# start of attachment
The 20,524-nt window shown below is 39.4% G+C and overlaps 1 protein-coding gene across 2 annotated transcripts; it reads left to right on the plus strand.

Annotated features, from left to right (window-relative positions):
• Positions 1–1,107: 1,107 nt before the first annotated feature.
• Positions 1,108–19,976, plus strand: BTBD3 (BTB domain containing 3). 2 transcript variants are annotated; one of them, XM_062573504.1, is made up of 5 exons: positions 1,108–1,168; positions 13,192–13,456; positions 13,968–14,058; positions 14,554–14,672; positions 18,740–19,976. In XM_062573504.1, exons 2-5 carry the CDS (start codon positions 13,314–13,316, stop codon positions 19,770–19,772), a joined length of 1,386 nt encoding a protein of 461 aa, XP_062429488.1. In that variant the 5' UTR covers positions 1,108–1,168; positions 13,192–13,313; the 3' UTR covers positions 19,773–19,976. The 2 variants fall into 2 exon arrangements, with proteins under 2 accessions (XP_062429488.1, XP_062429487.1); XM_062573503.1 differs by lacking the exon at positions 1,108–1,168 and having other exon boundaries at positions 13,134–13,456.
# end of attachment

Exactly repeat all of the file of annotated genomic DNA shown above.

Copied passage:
The 20,524-nt window shown below is 39.4% G+C and overlaps 1 protein-coding gene across 2 annotated transcripts; it reads left to right on the plus strand.

Annotated features, from left to right (window-relative positions):
• Positions 1–1,107: 1,107 nt before the first annotated feature.
• Positions 1,108–19,976, plus strand: BTBD3 (BTB domain containing 3). 2 transcript variants are annotated; one of them, XM_062573504.1, is made up of 5 exons: positions 1,108–1,168; positions 13,192–13,456; positions 13,968–14,058; positions 14,554–14,672; positions 18,740–19,976. In XM_062573504.1, exons 2-5 carry the CDS (start codon positions 13,314–13,316, stop codon positions 19,770–19,772), a joined length of 1,386 nt encoding a protein of 461 aa, XP_062429488.1. In that variant the 5' UTR covers positions 1,108–1,168; positions 13,192–13,313; the 3' UTR covers positions 19,773–19,976. The 2 variants fall into 2 exon arrangements, with proteins under 2 accessions (XP_062429488.1, XP_062429487.1); XM_062573503.1 differs by lacking the exon at positions 1,108–1,168 and having other exon boundaries at positions 13,134–13,456.